The work of a County Durham vet who founded a charity for sick dogs in Sri Lanka has been recognised by the Prime Minister. Janey Lowes, of Barnard Castle, launched WECare Worldwide after witnessing the suffering of the country’s stray dogs while on holiday in 2014.
On her return, the 27-year-old decided she wanted to take action and managed to set up the charity with a £10,000 donation from her bosses at Westway Veterinary Group, in Newcastle. Miss Lowes, along with a small team of locally trained vets and UK volunteers, have so far neutered, vaccinated and treated thousands of diseased and neglected strays in the country, which is home to about three million roaming dogs, many of which are suffering from mange, tumours, broken bones, wounds, malnutrition and diseases. Her work is helping to eliminate rabies in the animal and human population, which is a serious problem for Sri Lanka where the disease kills thousands every year.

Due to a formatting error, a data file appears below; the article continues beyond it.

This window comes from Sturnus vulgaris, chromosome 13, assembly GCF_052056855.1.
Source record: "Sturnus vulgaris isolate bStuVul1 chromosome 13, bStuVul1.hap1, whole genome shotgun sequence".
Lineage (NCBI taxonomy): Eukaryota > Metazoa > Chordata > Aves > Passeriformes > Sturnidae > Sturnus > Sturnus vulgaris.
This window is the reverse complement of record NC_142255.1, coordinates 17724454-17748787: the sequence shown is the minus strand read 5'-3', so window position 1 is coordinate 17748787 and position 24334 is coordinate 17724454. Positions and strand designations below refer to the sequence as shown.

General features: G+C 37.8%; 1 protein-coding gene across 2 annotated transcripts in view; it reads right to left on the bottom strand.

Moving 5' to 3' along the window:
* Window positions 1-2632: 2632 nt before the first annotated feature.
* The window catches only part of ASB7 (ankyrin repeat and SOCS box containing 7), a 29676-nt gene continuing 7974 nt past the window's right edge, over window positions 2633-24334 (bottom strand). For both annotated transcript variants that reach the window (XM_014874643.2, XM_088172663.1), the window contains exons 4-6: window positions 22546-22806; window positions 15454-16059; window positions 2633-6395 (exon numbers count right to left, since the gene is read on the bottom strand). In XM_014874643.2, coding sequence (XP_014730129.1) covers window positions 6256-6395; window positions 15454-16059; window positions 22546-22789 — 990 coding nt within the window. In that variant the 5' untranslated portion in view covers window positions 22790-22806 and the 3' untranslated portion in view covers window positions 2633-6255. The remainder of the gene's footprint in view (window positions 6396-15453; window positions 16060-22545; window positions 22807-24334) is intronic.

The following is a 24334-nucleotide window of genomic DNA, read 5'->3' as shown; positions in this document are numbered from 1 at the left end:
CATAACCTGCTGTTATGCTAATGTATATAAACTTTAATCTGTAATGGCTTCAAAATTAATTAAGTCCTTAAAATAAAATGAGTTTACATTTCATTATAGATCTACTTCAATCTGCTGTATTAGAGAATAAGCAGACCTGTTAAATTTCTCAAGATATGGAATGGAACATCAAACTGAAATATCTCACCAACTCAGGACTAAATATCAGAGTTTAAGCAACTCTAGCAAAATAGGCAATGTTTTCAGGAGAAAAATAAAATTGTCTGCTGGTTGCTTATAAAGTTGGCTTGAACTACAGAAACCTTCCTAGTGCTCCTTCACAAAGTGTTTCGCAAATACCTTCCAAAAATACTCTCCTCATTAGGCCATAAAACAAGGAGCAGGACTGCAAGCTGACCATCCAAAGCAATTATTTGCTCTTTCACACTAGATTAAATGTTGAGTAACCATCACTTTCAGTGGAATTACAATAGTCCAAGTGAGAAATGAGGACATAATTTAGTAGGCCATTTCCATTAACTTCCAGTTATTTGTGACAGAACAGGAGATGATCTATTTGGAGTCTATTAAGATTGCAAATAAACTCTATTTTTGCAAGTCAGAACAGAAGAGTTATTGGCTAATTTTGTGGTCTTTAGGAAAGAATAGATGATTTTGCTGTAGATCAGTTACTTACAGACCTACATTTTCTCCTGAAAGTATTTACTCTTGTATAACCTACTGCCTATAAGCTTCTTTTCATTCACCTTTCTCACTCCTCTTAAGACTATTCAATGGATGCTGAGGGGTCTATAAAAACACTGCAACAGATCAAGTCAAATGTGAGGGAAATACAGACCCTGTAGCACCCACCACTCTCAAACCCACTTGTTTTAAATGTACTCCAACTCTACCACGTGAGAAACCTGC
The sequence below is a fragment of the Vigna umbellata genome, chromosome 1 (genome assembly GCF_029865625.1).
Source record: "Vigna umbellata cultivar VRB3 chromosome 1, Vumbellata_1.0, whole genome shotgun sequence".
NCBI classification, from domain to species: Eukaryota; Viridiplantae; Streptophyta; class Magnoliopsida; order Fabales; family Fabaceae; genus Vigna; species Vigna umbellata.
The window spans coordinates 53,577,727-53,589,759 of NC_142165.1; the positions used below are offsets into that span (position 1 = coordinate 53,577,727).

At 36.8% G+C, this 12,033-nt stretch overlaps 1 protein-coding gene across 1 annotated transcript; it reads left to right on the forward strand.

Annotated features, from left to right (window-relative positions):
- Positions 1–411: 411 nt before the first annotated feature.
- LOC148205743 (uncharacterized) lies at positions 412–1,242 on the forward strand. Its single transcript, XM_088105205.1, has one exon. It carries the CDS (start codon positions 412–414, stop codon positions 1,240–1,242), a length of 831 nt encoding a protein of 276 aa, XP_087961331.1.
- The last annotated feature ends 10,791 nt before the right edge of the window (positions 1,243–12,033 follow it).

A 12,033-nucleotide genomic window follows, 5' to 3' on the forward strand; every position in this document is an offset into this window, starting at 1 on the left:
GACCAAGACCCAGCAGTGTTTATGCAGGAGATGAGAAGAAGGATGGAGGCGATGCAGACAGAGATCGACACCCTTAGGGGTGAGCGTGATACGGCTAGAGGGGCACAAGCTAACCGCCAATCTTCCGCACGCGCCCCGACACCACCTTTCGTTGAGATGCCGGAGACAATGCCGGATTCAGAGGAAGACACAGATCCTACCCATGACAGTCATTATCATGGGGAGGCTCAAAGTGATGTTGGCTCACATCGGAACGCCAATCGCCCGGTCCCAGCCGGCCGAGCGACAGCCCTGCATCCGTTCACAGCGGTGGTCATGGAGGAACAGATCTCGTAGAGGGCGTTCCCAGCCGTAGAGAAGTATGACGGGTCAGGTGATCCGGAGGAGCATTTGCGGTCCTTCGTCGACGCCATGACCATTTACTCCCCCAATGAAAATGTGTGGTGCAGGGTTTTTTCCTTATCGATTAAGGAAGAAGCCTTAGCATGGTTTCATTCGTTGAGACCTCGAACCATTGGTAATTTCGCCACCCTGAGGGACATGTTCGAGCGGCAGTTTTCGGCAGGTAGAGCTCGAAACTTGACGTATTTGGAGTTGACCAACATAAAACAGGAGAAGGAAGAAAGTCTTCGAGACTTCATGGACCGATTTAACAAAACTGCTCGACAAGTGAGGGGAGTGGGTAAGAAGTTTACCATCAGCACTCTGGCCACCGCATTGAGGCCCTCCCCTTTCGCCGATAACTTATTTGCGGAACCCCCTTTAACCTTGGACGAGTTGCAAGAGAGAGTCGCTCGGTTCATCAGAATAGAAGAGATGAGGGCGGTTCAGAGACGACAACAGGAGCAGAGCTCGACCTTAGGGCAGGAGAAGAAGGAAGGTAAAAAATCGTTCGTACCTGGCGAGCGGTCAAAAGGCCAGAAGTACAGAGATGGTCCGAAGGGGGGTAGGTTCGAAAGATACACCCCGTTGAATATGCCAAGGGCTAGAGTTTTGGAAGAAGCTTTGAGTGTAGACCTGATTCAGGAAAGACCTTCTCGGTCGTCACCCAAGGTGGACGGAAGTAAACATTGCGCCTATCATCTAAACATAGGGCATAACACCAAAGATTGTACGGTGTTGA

Miss Lowes has inspired other vets to join her and volunteer for WECare, while a team of supporters also regularly hold fundraising event back in the UK to keep the project running. The former Nottingham University student plans to remain in Sri Lanka and is focused on raising £300,000 to build the country’s first dog hospital dedicated to street dogs. Now David Cameron has congratulated Miss Lowes by naming her in his daily Points of Light awards which recognise outstanding individual volunteers and people who are making a change in their community.
Mr Cameron said: “Janey has shown true compassion by creating a charity that cares for sick and injured animals in Sri Lanka.
“She has undoubtedly changed the fate of scores of vulnerable animals by protecting them from disease and providing much-needed care. “I am recognising Janey as a Point of Light, not only for the positive impact she’s had through helping animals in need, but also for the countless people that will have been protected from rabies by her work.”